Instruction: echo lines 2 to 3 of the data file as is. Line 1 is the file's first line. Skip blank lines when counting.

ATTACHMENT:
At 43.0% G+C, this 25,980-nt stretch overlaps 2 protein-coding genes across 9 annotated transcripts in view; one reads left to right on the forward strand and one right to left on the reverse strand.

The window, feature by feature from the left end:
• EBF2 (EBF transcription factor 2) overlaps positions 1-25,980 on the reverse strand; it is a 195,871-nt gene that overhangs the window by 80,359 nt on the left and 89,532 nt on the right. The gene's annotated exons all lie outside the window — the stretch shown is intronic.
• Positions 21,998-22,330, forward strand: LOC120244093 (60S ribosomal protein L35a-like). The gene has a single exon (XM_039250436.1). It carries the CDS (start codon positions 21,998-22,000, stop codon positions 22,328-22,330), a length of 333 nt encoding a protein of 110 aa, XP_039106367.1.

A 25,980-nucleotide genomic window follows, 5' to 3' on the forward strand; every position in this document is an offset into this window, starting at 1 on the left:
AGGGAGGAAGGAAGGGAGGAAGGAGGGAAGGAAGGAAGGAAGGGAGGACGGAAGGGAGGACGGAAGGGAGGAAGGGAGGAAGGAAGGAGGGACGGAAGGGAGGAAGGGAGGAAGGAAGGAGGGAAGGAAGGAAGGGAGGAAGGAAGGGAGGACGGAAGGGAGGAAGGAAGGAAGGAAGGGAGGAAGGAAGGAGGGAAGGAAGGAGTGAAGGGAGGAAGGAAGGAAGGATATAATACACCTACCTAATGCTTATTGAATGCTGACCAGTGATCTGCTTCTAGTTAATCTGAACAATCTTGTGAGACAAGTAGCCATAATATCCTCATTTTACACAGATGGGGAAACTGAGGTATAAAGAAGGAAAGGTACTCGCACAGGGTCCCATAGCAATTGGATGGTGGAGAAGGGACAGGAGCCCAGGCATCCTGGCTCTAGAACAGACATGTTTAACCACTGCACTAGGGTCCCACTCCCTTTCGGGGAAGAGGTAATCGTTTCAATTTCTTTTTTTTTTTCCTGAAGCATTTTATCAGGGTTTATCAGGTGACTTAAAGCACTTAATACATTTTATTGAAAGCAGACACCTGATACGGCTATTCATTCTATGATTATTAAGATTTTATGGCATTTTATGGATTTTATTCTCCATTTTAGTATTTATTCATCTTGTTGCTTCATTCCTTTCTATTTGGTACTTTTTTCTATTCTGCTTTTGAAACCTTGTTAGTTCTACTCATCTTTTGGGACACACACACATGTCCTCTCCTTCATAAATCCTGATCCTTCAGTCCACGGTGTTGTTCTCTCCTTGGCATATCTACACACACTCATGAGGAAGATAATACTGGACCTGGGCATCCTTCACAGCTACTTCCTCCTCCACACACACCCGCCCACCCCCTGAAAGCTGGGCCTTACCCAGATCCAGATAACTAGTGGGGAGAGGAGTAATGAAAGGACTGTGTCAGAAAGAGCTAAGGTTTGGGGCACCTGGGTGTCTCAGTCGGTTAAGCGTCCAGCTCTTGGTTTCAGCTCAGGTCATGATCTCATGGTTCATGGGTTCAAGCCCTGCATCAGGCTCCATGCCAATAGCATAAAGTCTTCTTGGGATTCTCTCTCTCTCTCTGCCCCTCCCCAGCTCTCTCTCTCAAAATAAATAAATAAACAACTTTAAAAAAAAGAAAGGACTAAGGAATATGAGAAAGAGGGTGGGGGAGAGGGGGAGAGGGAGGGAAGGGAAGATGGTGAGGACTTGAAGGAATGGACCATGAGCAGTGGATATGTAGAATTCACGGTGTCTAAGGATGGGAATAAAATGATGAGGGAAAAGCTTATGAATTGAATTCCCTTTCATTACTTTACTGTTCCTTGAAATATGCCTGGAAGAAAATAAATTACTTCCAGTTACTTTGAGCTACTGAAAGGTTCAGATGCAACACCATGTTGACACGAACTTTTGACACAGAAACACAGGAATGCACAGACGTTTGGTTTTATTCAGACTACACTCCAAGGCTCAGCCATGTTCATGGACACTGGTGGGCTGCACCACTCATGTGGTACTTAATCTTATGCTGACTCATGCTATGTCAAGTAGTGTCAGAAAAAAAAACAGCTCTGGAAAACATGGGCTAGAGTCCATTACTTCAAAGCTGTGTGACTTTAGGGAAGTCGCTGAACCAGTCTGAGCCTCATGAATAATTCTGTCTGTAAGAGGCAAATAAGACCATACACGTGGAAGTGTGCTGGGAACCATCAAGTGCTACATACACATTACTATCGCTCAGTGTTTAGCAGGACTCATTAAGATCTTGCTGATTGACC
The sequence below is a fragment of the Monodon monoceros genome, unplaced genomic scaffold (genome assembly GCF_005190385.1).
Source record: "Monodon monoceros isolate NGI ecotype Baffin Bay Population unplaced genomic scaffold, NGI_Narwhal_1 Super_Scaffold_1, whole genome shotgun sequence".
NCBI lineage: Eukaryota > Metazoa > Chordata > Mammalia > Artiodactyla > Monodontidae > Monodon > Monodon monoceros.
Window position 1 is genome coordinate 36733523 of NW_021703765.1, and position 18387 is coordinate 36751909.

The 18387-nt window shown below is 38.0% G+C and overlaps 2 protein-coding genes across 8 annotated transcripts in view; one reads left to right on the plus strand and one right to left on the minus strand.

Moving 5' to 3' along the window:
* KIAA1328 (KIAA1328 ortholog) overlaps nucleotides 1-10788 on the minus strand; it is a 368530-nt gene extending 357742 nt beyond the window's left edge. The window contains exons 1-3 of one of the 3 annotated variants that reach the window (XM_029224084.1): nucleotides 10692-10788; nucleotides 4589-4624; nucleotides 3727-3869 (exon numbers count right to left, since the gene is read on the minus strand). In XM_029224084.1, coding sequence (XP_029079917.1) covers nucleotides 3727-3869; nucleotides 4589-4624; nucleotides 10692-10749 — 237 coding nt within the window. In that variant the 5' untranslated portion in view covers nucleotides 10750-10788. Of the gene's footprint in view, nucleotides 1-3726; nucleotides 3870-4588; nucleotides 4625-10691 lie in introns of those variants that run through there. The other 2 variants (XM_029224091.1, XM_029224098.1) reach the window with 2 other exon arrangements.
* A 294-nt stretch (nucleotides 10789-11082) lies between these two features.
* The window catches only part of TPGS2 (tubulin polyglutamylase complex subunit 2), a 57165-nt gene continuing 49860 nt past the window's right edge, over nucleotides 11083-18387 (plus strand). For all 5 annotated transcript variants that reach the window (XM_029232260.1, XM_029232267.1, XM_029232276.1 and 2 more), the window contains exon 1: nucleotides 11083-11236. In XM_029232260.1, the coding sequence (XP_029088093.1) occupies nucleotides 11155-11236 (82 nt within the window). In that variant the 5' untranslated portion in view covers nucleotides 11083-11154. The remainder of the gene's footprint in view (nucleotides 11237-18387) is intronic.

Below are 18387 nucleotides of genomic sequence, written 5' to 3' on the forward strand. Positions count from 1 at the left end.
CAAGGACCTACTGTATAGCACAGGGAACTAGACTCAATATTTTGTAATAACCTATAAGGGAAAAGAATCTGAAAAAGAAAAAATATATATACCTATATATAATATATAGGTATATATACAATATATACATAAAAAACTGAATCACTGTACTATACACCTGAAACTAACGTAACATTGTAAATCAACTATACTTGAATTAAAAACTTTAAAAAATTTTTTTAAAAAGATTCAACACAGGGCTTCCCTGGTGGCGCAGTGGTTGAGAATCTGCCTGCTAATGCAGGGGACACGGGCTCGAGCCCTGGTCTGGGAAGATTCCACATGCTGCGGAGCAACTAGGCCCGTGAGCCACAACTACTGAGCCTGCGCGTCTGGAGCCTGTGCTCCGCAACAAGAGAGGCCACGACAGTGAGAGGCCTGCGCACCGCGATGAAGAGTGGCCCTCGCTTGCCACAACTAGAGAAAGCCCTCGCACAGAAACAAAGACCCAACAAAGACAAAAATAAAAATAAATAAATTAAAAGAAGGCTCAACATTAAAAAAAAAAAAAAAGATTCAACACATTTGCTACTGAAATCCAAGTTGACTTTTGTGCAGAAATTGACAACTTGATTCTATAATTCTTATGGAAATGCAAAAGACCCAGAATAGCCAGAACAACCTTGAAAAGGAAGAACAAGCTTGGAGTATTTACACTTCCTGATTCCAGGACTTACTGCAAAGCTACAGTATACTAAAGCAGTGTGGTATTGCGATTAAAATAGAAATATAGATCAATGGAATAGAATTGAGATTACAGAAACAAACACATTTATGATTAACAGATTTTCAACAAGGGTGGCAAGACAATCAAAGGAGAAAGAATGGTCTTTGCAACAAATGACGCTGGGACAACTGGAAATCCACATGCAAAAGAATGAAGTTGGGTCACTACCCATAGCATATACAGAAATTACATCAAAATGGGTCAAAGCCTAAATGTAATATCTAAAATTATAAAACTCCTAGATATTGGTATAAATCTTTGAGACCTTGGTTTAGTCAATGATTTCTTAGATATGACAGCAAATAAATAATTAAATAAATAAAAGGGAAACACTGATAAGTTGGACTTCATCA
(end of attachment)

The window, feature by feature from the left end:
• EBF2 (EBF transcription factor 2) overlaps positions 1-25,980 on the reverse strand; it is a 195,871-nt gene that overhangs the window by 80,359 nt on the left and 89,532 nt on the right. The gene's annotated exons all lie outside the window — the stretch shown is intronic.